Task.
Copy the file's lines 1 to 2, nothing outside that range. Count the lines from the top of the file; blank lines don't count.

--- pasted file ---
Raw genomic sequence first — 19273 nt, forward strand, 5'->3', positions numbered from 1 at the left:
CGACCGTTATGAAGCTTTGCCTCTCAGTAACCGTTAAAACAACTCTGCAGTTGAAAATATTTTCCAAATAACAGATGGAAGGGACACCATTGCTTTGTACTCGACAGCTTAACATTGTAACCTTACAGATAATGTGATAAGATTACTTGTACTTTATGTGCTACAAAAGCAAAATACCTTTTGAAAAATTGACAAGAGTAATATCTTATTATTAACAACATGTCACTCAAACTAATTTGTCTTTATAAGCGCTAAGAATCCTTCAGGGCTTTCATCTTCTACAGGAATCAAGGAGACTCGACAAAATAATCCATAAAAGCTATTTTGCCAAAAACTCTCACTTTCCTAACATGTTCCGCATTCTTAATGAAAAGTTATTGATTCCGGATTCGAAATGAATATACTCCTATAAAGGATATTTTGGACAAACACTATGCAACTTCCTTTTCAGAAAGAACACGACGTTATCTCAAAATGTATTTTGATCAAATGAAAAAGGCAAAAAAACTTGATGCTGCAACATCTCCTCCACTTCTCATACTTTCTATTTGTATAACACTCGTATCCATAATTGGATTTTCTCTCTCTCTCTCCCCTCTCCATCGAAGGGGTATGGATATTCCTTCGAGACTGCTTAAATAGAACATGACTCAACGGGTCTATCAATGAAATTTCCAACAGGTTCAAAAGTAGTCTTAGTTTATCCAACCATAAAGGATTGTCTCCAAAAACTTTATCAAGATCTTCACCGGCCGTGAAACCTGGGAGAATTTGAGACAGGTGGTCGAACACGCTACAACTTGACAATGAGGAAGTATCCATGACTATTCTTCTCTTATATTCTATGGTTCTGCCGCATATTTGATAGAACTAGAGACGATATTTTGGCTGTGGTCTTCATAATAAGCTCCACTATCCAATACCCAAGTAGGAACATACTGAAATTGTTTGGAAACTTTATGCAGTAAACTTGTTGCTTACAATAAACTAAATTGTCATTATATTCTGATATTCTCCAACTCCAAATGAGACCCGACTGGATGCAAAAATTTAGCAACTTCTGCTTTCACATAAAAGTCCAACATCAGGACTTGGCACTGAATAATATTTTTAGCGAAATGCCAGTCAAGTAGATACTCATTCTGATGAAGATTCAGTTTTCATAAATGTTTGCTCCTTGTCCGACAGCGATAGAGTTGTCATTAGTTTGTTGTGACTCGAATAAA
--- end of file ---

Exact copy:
Raw genomic sequence first — 19273 nt, forward strand, 5'->3', positions numbered from 1 at the left:
CGACCGTTATGAAGCTTTGCCTCTCAGTAACCGTTAAAACAACTCTGCAGTTGAAAATATTTTCCAAATAACAGATGGAAGGGACACCATTGCTTTGTACTCGACAGCTTAACATTGTAACCTTACAGATAATGTGATAAGATTACTTGTACTTTATGTGCTACAAAAGCAAAATACCTTTTGAAAAATTGACAAGAGTAATATCTTATTATTAACAACATGTCACTCAAACTAATTTGTCTTTATAAGCGCTAAGAATCCTTCAGGGCTTTCATCTTCTACAGGAATCAAGGAGACTCGACAAAATAATCCATAAAAGCTATTTTGCCAAAAACTCTCACTTTCCTAACATGTTCCGCATTCTTAATGAAAAGTTATTGATTCCGGATTCGAAATGAATATACTCCTATAAAGGATATTTTGGACAAACACTATGCAACTTCCTTTTCAGAAAGAACACGACGTTATCTCAAAATGTATTTTGATCAAATGAAAAAGGCAAAAAAACTTGATGCTGCAACATCTCCTCCACTTCTCATACTTTCTATTTGTATAACACTCGTATCCATAATTGGATTTTCTCTCTCTCTCTCCCCTCTCCATCGAAGGGGTATGGATATTCCTTCGAGACTGCTTAAATAGAACATGACTCAACGGGTCTATCAATGAAATTTCCAACAGGTTCAAAAGTAGTCTTAGTTTATCCAACCATAAAGGATTGTCTCCAAAAACTTTATCAAGATCTTCACCGGCCGTGAAACCTGGGAGAATTTGAGACAGGTGGTCGAACACGCTACAACTTGACAATGAGGAAGTATCCATGACTATTCTTCTCTTATATTCTATGGTTCTGCCGCATATTTGATAGAACTAGAGACGATATTTTGGCTGTGGTCTTCATAATAAGCTCCACTATCCAATACCCAAGTAGGAACATACTGAAATTGTTTGGAAACTTTATGCAGTAAACTTGTTGCTTACAATAAACTAAATTGTCATTATATTCTGATATTCTCCAACTCCAAATGAGACCCGACTGGATGCAAAAATTTAGCAACTTCTGCTTTCACATAAAAGTCCAACATCAGGACTTGGCACTGAATAATATTTTTAGCGAAATGCCAGTCAAGTAGATACTCATTCTGATGAAGATTCAGTTTTCATAAATGTTTGCTCCTTGTCCGACAGCGATAGAGTTGTCATTAGTTTGTTGTGACTCGAATAAA